Monday, March 14, 2005

14 March 2005

I was at a birthday party over the weekend, and it struck me yet again how much it sucks to celebrate your birthday in Europe. Birthday parties are great, and Europe is great, but the two just don’t mix if you’re the birthday boy or girl. The custom here is for the birthday girl or boy to either take all of their friends and family out to celebrate, or, if they can’t afford to buy dinner and drinks for a dozen or more people, then they have them over and make dinner for them. So each year on your birthday, you have to decide if you want to pay for all of your friends to go to a restaurant, or spend a whole day in the kitchen preparing dinner for your friends. Isn’t your birthday supposed to be the one day when everyone else buys your dinner and drinks, and you don’t have to do anything at all?

Anyways… one of the first things that struck me when I first moved here, coming from Manhattan, was that Zurich was amazingly devoid of Starbuck’s. I could walk for 10 minutes and not see a Starbuck’s. There were a few here and there, but it wasn’t anything like Starbuck’s Land, I mean, New York, where you could throw bricks through the windows of three Starbuck’s from any given street corner. Not that I would do that. Although I have been tempted. But Starbuck’s is stalking me. Late last year, they moved into the neighborhood where I work, and a few weeks ago, a brand spanking new Starbuck’s opened up within brick-throwing distance of my apartment. As much as I miss certain things about New York, Starbuck’s is not one of them, so obviously it is the only thing that has crossed the Atlantic and taken root in my new city of residence.

The one good thing about Starbuck’s is that it is a non-smoking establishment. Period. Most places here still allow smoking, and you will see people with a fork in one hand and a cigarette in the other, apparently unable to wait long enough to eat before getting their next nicotine hit. I can’t imagine that it does much for the flavor of the food. Other, more “progressive” restaurants have smoking and non-smoking sections, with no partition between the sections, rendering the distinction about as effective as having talking and non-talking sections in a movie theatre. (No, they don’t do that, but it’s the same idea).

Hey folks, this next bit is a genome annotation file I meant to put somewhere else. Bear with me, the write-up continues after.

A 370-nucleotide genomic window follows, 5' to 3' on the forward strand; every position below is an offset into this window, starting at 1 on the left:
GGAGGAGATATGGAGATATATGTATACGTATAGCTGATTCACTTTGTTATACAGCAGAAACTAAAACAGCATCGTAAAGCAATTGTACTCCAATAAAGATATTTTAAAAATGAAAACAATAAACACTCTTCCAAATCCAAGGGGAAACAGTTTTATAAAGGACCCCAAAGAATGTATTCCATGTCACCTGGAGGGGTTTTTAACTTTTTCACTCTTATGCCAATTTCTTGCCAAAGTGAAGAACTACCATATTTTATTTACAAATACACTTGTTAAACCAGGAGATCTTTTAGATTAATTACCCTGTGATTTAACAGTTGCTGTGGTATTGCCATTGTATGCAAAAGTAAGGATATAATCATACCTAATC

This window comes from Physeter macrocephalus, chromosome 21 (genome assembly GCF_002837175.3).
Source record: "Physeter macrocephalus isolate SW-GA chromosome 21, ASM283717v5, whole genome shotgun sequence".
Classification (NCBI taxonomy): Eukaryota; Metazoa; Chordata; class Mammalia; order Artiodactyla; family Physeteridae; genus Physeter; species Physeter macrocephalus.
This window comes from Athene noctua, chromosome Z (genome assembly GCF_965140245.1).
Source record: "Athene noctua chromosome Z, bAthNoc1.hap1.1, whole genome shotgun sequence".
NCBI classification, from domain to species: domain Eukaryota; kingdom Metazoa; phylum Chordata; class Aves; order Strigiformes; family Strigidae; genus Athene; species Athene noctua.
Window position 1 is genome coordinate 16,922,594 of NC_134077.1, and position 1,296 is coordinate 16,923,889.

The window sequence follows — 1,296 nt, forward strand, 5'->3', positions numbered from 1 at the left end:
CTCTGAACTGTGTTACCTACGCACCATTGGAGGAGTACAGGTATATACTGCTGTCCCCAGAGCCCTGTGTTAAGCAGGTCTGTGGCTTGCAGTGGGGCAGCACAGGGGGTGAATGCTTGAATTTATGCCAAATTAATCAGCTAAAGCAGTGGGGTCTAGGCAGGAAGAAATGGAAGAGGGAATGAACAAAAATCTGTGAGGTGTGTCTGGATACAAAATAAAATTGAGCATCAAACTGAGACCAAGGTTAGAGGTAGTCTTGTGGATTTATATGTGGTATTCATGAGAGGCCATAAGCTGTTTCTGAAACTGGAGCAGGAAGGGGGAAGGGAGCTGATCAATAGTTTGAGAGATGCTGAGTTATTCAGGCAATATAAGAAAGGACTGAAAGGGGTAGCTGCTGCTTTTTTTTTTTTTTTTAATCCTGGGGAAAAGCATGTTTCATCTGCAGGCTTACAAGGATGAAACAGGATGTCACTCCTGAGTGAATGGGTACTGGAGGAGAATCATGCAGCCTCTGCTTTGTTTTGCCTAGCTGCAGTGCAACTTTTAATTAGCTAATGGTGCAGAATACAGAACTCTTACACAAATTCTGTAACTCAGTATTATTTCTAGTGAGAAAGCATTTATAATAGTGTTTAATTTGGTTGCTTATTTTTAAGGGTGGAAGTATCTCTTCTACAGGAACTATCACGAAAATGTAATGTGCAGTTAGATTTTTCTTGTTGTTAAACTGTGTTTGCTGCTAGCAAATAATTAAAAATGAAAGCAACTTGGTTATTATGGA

I found out something I found amusing last week. Swiss schoolchildren are graded on cleanliness and organization until they are about ten years old. This means that their teachers will randomly search their desks and book bags for signs of disorder, and assign them grades based upon how clean their desk is, how well-organized their pencil case is, and so on. I suppose if you’re going to raise a country full of OCD cleaners, you have to start young, and you have to enforce it at home and at school, but I can’t imagine having my teachers go through all of my stuff. My parents did it all the time, which was enough of an invasion of privacy, but to have such practices institutionalized and graded? Eek.

Like American schools, Swiss schools also grade their students on penmanship when they are young. Students are only allowed to write in pencil until their handwriting is deemed to be pen-worthy, upon which the teacher presents the student with an official “Your Handwriting Is Good Enough For Pen” pen. Students vie to be the first in their class to write neatly enough to get a pen. It’s the little things in life...

One thing that has been puzzling me: the train system in Switzerland is extensive and efficient. During the day. At night, the trains run infrequently, if at all, and take literally three times as long to cover the same distance. For instance, the train between Zurich and Fribourg takes under an hour and a half when it is running during the day. Around 10 p.m., it starts taking about two hours, and then after midnight, it takes almost six hours to cover the same distance, without any big detours. What is it doing for the extra four hours? Why does it take so much longer? Does it just stop somewhere for four hours, or is it just going extra-slow?

Anyways, I leave Friday to go to Belize, with a stop in New York on the way back, so I will be on a short hiatus, although I may be able to get some bits and pieces in here and there. Yay for going from 30 degree weather to 80 degree weather!! Even more yay for vacation, especially when diving is involved!!

Monday, March 07, 2005

7 March 2005